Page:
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Robert Browning and Dramatic Monologue

Dramatic Monologue is one of the most effective literary devices in different aesthetics and didactics. In a dramatic monologue, the speaker’s character is distinguished from the poet’s. The double meaning which lies in a dramatic monologue expresses the speaker’s version of different feelings or intentions.

The dramatic monologue has been practised for so many years, but it was Browning who recognized the structure which was already existing and took it to a deeper level of meaning. Generally, this kind of poem is spoken in a critical sphere of the narrator’s life.

The presence of a silent listener makes the sayings more significant. It offers a great insight into the temperament, feelings, and character of the speaker. Browning tried his hands initially on the drama but the interest in human psychology and human mind led him to show his mastery over the dramatic monologue.

The main features of Browning’s dramatic monologues are that the readers part as the silent listener in the poem, the speaker talks about a case and makes it argumentative and we complete the poem from inside by using our imagination power.

Dramatic Monologue

Features Of Browning’s Dramatic Monologue

In most of Browning’s poems, we can find a sole speaker. For example, in ‘Fra Lippo Lippi’, Lippo speaks to the watchman. The soul of a man was the main thing of interest for Browning. Despite the human actions or misdemeanours, Browning reflected the human problems in his poems.

His characters are both moral and brutal. There is a silver lining in between those characteristics and that’s the most exciting thing about Browning.

Browning offers an absolutely different experience than Wordsworth or any other lyrical poets. The speaker’s psychology is the main subject in Browning’s monologues. It gets expressed by the imaginative sympathy of the poet.

Different Shades Browning’s Dramatic Monologue

This particular form of poetry allowed Browning to maintain a proper distance between himself and his marvelous creations. He was actually expressing the voice of the narrator.

It can be said that he exposed the evil in an astonishing way even without being evil. The characters Browning created actually reflected different images. That’s why he was able to adopt different stories and traits.

These monologues worked as a tool to observe serious issues which have always been overlooked. Domestic abuse and religious hypocrisy are the most attempted genres of Browning. From W.B.Yeats to Ezra Pound, even T.S.Eliot was influenced by Browning’s monologue.

There are some particular characteristics that can be found in the speaker of Browning’s monologue. He is often aggressive and threatening, always superior by all means, especially intellectually and socially, to the listener. Generally, he is an eloquent rhetorician who is even capable of lying. The speaker is so smart that he uses his words to know the listener’s perception.

My Last Duchess

My Last Duchess is one of the best illustrations of Browning’s psychological analysis. The depiction of the character ‘Duke’ proves the mastery of Browning in this field. The villainous character of the Duke of Ferrara with a lot of aesthetics creates a high tension.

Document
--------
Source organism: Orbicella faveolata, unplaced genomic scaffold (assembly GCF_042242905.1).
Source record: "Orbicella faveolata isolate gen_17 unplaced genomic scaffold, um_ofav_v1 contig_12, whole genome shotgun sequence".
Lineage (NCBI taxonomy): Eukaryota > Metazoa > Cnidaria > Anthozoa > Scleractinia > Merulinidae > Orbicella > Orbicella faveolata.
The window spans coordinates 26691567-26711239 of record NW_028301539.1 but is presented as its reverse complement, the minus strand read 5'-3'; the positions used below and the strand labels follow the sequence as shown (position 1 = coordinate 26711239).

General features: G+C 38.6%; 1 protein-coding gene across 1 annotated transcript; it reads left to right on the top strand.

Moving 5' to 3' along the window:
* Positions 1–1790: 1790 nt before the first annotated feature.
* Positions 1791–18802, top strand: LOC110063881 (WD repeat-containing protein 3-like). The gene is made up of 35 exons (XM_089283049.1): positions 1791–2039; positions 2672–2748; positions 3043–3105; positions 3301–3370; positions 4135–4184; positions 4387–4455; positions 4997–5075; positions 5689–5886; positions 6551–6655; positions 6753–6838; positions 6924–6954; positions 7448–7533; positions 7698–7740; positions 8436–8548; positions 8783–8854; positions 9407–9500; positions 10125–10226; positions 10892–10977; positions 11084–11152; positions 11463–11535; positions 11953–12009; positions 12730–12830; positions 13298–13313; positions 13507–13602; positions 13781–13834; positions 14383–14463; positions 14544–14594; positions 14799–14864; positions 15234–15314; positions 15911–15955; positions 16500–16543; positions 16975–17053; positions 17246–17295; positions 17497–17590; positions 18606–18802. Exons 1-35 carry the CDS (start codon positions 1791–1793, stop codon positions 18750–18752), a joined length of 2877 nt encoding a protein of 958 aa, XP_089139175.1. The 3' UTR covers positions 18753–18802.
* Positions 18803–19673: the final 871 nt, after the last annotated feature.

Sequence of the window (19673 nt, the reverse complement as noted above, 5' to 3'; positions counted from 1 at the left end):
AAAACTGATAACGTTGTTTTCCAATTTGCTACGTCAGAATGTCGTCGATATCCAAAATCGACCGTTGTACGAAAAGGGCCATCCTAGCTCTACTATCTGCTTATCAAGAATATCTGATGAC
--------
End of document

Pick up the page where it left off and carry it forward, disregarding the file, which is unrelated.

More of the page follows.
And the tension has been exploited to the fullest By Browning. The duke clearly tries to impress the emissary by his twisting insinuation and overpowering bullying.

Browning often allows his characters to reveal their own behaviours in a smart way. The duke is doctorial and desires absolute submission from his duchess. Ruffled by the spirit of freedom of the duchess the duke complains that she ‘was too easily impressed’ by anyone.

Disturbed by the flirtatious nature of the duchess then ‘he gave commands’ and ‘all smiles stopped together’. The duke couldn’t control his duchess while she was alive, but in her death, he has all control over her. Here the monologue reveals that the duke values only those beautiful things which he can control.

Porphyria’s Lover

This poem is another jewel made by Browning which portraits violence in a beautiful manner. Overcoming all the social and physical barriers, Porphyria goes on to meet her insane lover. On the other hand, the lover, filled with pride and joy, tried to eternalize that very moment.

The lover murdered his lady love by tightening her hair around her neck. He was so self possessive that he thought she felt no pain when he was murdering her, “No pain she felt/I am quite sure she felt no pain”. The brutal love has been reflected barely in this particular monologue by Browning.

Commentary On Browning’s Monologue

These are just some of the so many marvellous monologues written by Robert Browning. ‘Fra Lippo Lippi’, ‘Andrea del Sarto’, ‘The last ride together’ etc. has got some real issues to deal with.

These monologues aren’t complete without the participation of the reader. That’s why the reader must fulfil it with his excessive imagination power.

What Porphyria’s lover was expecting to hear from God? What the duke was going to do next? These are the questions that ultimately made the monologues famous. So, it can be said that Browning wrote the monologues in a peculiar and mesmerizing manner that will surely win the minds of the readers.

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